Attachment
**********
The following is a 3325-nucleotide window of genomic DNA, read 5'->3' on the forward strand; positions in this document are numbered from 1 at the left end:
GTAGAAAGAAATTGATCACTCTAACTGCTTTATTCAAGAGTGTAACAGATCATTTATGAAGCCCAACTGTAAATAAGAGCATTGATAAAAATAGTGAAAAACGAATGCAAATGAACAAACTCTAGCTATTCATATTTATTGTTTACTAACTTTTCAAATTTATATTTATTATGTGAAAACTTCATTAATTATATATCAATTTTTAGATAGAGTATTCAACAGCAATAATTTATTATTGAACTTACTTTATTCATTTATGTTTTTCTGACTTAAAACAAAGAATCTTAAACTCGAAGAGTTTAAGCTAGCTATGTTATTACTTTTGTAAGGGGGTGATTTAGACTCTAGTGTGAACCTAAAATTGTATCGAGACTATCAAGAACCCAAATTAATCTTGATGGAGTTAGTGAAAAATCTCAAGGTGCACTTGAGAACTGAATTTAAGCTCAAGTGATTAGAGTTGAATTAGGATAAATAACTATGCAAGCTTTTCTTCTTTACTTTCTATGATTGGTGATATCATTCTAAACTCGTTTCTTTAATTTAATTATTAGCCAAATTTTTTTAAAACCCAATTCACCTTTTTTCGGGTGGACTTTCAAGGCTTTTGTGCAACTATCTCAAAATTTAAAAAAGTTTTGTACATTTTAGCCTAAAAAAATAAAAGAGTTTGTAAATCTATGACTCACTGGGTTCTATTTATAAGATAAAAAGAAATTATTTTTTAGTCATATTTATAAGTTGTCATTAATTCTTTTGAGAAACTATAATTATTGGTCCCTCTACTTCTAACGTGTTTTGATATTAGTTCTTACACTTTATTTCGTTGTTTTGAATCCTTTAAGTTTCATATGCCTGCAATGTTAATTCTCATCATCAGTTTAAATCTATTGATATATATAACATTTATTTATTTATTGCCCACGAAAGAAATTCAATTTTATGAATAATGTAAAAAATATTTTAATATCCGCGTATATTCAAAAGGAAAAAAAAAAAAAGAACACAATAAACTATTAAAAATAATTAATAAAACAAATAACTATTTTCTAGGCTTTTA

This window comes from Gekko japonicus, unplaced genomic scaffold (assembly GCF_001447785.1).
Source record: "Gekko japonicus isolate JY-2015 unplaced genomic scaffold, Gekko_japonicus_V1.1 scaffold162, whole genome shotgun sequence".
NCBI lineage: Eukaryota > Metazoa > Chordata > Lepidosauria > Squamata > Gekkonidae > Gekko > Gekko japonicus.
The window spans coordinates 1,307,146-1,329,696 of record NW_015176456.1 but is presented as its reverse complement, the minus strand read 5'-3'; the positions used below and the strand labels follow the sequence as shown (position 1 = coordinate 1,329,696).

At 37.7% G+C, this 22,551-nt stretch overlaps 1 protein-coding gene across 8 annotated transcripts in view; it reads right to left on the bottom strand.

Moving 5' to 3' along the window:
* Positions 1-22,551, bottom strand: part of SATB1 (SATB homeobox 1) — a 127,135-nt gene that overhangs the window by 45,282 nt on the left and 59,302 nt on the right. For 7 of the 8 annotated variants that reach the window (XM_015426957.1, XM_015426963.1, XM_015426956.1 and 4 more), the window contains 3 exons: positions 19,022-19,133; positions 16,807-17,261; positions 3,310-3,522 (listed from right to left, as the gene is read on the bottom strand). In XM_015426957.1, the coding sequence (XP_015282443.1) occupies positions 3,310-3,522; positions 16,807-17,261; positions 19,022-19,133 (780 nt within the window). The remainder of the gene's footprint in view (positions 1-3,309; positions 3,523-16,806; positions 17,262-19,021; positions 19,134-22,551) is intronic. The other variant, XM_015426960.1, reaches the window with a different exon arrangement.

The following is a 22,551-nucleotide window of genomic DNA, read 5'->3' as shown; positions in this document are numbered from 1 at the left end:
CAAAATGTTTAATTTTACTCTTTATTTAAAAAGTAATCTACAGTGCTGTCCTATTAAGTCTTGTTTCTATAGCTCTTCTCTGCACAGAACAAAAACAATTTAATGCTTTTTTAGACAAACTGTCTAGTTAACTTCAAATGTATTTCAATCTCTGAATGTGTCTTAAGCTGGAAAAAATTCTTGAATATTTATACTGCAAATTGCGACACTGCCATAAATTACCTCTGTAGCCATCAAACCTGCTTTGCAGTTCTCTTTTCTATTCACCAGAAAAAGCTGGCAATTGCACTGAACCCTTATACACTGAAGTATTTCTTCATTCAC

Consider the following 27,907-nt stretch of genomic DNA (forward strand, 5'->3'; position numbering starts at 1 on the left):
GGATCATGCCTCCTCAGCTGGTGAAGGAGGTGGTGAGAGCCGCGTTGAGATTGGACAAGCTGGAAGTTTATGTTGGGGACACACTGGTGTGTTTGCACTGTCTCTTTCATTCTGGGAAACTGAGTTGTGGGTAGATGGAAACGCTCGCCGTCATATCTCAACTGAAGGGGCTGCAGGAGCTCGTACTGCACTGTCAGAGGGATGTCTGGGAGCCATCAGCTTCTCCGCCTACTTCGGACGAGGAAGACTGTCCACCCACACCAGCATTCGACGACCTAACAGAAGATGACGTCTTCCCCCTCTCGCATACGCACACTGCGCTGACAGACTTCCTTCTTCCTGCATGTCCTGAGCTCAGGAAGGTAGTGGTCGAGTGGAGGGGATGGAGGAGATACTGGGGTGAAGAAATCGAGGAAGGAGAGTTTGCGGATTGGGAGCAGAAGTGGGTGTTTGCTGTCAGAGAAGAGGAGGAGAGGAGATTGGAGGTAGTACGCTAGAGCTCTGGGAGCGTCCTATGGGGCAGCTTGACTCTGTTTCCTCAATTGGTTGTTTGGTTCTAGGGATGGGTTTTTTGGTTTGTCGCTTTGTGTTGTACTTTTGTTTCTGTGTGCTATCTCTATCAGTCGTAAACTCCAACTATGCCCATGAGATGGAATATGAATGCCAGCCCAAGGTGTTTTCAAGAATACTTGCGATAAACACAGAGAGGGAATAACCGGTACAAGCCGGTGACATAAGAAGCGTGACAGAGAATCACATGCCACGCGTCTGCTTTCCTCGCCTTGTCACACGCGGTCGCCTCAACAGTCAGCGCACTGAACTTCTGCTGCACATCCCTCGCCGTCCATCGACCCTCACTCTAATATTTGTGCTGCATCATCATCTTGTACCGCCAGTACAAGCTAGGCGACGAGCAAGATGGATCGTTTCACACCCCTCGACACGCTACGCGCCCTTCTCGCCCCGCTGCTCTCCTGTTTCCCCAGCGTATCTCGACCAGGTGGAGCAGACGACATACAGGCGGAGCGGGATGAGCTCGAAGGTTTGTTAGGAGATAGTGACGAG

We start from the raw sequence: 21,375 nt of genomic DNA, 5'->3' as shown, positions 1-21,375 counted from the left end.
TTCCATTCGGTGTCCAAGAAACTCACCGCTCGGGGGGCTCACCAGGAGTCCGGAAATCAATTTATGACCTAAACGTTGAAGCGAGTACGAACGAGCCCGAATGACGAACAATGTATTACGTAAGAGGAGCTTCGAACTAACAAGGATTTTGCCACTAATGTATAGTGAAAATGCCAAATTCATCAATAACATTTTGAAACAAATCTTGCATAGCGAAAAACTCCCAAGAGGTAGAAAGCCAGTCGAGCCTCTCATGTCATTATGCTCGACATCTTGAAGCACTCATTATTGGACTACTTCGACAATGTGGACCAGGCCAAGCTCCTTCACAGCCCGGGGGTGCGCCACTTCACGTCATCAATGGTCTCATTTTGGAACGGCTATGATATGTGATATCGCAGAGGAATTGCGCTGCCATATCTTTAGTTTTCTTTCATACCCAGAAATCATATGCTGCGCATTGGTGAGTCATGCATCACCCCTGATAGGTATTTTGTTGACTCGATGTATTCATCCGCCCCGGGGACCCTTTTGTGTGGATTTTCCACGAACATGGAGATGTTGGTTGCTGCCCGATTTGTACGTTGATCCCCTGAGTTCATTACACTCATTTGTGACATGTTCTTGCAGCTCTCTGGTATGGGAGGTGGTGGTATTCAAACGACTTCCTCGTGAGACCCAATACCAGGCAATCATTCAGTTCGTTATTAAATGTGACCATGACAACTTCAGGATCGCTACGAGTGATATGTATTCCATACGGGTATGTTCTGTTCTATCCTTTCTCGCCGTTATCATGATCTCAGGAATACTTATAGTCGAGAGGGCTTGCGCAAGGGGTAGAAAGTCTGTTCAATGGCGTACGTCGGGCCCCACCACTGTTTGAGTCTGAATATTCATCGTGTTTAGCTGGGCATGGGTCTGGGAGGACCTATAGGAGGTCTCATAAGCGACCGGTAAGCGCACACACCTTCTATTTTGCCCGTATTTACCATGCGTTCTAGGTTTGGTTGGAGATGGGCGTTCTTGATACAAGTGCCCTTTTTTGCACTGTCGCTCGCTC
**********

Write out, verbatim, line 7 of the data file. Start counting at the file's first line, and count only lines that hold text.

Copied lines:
At 37.7% G+C, this 22,551-nt stretch overlaps 1 protein-coding gene across 8 annotated transcripts in view; it reads right to left on the bottom strand.